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David Livingstone, Slavery Abolitionist

Beginning on the very day of Livingstone’s death, the British naval patrol was instructed to prevent the export of slaves from the eastern coastal ports. Just five weeks after his death the great slave market at Zanzibar was permanently closed. Less than two years later “all conveyance of slaves by land under any conditions” was also outlawed, dealing a final death blow to the East Africa slave trade.

David Livingstone is best known as a renowned nineteenth century missionary and explorer in Africa. Another vital aspect of his ministry career was the crucial role he played in exposing and helping bring about the abolition of the slave trade in southcentral and southeastern Africa in the latter half of the 1800s. To follow is a summation of his important part in that epic accomplishment.

Throughout his first eleven years of missionary service in Africa (1841-1852) Livingstone heard of and witnessed instances of Boers oppressing and even enslaving Africans beyond the borders of Cape Colony in southern Africa. The Boers were Dutch farm families who had emigrated by the thousands in the 1830s and 1840s, resettling north of Cape Colony in order to avoid being under British rule there. Eventually a Boer militia attacked a group of tribes to whom Livingstone had been ministering and ransacked his residence at Kolobeng, destroying his personal property valued at more than 300 British pounds (then equaling over 1,500 American dollars, likely worth at least thirty or forty times that amount today).

In 1851 Livingstone came in contact with and began ministering to the Makololo, a powerful marauding tribe that had settled in the area between the Chobe River and the upper reaches of the Zambesi River. The Makololo had subjected a number of other tribes living in that same region, which was several hundred miles further north than Livingstone had previously ministered. Those tribal groups, including the Makololo, had a long history of attacking neighboring tribes and carrying off livestock and people as slaves. In addition, Portuguese traders from Angola to the west, assisted by African Mambari tribesmen, entered that region and carried away scores or hundreds of slaves each year.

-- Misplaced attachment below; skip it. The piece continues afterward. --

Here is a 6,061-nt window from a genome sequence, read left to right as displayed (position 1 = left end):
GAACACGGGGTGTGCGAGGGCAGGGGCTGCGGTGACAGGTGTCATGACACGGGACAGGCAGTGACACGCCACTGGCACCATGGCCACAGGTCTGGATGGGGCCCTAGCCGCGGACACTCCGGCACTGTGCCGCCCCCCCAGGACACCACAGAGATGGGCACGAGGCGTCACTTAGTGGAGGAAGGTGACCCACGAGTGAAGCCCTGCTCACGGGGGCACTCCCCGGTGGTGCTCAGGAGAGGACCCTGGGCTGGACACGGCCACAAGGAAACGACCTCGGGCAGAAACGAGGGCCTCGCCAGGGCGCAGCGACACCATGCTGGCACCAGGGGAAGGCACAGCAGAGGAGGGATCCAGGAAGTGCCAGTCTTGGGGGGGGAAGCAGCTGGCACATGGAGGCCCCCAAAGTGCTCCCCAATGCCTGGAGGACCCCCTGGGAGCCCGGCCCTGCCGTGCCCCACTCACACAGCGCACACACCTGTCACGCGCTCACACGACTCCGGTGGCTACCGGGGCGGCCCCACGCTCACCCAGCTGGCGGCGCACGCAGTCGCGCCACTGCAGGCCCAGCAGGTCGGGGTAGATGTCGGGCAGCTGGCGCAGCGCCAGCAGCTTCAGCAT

Livingstone spent two and a half years seeking to determine if a river transportation route could be established from either the west or east coast of Africa, to effectively and affordably transport missionaries and supplies to the inner area of the continent. In doing so he became the first European ever to make a transcontinental journey across Africa. As he approached and stayed for a time at both coasts, Portuguese officials were uniformly supportive of and helpful to him. But he noted that a number of those officials were themselves involved in slave trading to help supplement their income.

While back in Britain during 1857-1858, Livingstone wrote his first book, Missionary Travels and Researches in South Africa. In it he exposed and condemned the different types of slavery he had seen practiced by the Boers, various tribes and the Portugues. In his many well-attended speeches given throughout Britain he put forth a plan to bring Christianity and legitimate commerce to inner Africa, which would in time destroy the slave trade there. He accepted the British Government’s invitation to head the Zambesi Expedition in exploring the Zambesi and its tributaries. The expedition’s further objectives, which were clearly and repeatedly stated in official documents, correspondence and public speeches, were to promote commerce and Christianity to the tribes of that region, with the intention that doing so would help Africans in various ways—economically, spiritually and by putting a stop to the slave trade.

The Zambesi Expedition explored: the lower portion of the Zambesi; the Shire River region and Lake Nyassa (modern Lake Malawi) north and northeast of that part of the Zambesi; the Rovuma River east of Lake Nyassa. Portuguese slave traders, operating with the knowledge and approval of their regional Governors, were found to be active in the Zambesi and Shire regions while Arab slavers prosecuted their trade at Nyassa. Not a few tribes in those areas eagerly participated in the slave trade, selling into slavery people they had captured from other villages or sometimes even the undesirables of their own clans.

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